First DFS Revenue Report Gives Glimpse At Potential Arizona Sports Betting Cash Flow

Written By C.J. Pierre on October 27, 2021 - Last Updated on October 28, 2021
Arizona Releases First DFS Revenue Report

The Arizona Department of Gaming has released the first revenue figures from expanded gambling in the state authorized by Gov. Doug Ducey in April.

Specifically, the state’s regulatory body posted numbers generated by legal daily fantasy sports in the Grand Canyon State.

Arizona collected just under $1,600 in tax revenue during the first four days of fantasy sports contests after they launched in August.

It is important to note that this is a very small sample size. The report is based on revenue generated by fantasy sports wagering Aug. 28-31.

So while the number may seem small, it at least provides even the smallest indication how much money is coming in from daily fantasy sports. And at the same time, it can provide us with a look and what the sports betting revenue report could look like when it’s released in a few weeks.

How daily fantasy sports are impacting Arizona

According to the ADG report, all fantasy sports contest operations combined to create $1,581.11 in tax revenue for Arizona.

The state’s data showed that DraftKings and FanDuel each collected around $75,000 in fees for Arizona fantasy sports during those four days. Below them, FFPC collected $25,000, and Yahoo Fantasy Sports reported about $600. Each operator offering DFS in the state must pay a 5% tax on their profits, which brings us to that total of over $1,580.

DFS OperatorIn-State Entry FeesAdjusted Revenue
DraftKings$75,715.15$ -
FanDuel$73,516.00$7,137.95
FFPC$25,835.00$24,484.28
Yahoo$608.25$ -
Total$175,674.40$31,622.23

Let’s put this into some perspective: Over the four days, Arizona generated around $395 per day on fantasy sports. If you use that number to come up with an estimate, it would come out to about $11,850 over 30 days. That’s around $144,175 over the course of a year.

Those estimates are based on revenue from a small four-day sample size when fantasy sports wagering became legal in Arizona. However, that does not take into account the projected increase in daily fantasy users.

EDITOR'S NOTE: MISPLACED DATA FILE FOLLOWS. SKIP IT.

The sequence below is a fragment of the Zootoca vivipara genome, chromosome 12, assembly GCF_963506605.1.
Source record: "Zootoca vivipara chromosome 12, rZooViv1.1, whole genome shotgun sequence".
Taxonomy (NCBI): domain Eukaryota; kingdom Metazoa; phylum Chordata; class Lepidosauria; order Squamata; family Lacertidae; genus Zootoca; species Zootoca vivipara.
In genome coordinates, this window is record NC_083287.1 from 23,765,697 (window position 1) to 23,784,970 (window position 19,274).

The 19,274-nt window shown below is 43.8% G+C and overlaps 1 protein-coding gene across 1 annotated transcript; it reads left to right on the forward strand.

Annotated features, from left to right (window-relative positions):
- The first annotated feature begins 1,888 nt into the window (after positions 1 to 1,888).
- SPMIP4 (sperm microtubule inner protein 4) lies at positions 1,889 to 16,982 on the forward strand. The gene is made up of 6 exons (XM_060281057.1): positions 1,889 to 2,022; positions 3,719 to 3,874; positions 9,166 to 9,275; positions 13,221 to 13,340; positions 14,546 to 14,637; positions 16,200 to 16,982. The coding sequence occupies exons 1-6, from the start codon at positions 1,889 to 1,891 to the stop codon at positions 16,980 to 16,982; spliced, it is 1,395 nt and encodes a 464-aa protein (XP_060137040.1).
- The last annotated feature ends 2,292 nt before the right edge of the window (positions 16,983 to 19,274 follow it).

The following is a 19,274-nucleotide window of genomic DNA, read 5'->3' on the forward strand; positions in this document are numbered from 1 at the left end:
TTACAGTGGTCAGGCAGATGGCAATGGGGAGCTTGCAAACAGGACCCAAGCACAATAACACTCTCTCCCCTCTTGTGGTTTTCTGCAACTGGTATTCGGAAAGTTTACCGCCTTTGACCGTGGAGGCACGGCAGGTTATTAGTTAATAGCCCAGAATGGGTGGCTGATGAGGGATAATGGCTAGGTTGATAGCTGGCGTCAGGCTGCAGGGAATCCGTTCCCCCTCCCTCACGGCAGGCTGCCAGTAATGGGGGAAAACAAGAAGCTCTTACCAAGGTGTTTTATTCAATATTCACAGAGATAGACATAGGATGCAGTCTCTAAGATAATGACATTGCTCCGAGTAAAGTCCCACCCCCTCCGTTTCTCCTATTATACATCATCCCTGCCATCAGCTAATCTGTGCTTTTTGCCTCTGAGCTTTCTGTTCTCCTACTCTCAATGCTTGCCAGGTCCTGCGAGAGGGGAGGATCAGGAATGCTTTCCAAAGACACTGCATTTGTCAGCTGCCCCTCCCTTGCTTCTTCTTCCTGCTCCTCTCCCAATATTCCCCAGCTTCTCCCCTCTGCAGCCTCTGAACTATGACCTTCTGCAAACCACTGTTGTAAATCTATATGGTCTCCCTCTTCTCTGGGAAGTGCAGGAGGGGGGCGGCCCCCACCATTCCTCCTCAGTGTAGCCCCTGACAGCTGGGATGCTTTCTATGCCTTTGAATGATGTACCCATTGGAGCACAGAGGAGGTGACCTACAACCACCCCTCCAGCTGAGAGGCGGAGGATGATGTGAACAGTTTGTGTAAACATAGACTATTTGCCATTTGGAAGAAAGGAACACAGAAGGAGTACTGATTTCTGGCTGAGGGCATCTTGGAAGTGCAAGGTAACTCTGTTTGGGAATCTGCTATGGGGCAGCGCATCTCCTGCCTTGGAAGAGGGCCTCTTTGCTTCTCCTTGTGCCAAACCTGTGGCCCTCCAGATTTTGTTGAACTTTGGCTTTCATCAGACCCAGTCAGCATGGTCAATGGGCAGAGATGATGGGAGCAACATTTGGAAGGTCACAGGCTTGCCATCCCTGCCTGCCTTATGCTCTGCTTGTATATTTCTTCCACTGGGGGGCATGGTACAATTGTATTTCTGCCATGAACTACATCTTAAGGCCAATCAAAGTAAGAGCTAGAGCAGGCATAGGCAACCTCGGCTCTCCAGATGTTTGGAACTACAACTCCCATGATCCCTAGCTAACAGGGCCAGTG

DraftKings, FanDuel projected to lead way in AZ sports betting

Arizona is expected to make significantly more money from sports betting, which went live about two weeks after fantasy sports. The ADG noted that it intends to release the first revenue figures for the industry in late November. However, the fantasy sports revenue report provides a glimpse at what we could see once sports betting numbers are released.

The popularity of both DraftKings and FanDuel in the daily fantasy world should carry over into the sports betting market. That, of course, and each brand’s quick rise in the regulated wagering landscape across the country. Both operators launched betting apps in Arizona on Sept. 9 — the day sports betting launched in the Grand Canyon State.

That said, you cannot overlook the prominence of BetMGM and Caesars. As both stand as respected and well-established sportsbooks, and their affiliation with world-renowned casino enterprises, each brand could challenge both FanDuel and DraftKings Sportsbook for early Arizona supremacy.

Where Arizona sports betting revenue goes

As of now, the current plan sends all daily fantasy and sports betting revenue in Arizona to the state’s general fund. Meaning, it will be up to lawmakers to battle it out over how to allocate the money.

PlayAZ estimated that AZ sportsbooks will produce over $3 billion in annual handle, potentially resulting in over $10 million in yearly tax revenue.

We have to wait until late November to see how legal sports betting has fared so far. But even with a small sample size, it is easy to estimate that fantasy sports will at least play a minor role in the state’s financial growth.

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C.J. Pierre

CJ Pierre is a multimedia journalist currently residing in the Phoenix-Metro Area in Arizona. He has been covering news and sports for over a decade for both online and TV broadcasts. He was born and raised in Minneapolis and an alum of Minnesota State University: Moorhead. CJ has experience as a reporter and videographer and has covered high school, college and professional sports throughout his career. Most notably following Arizona Cardinals, Phoenix Suns, Minnesota Vikings and North Dakota State University football.

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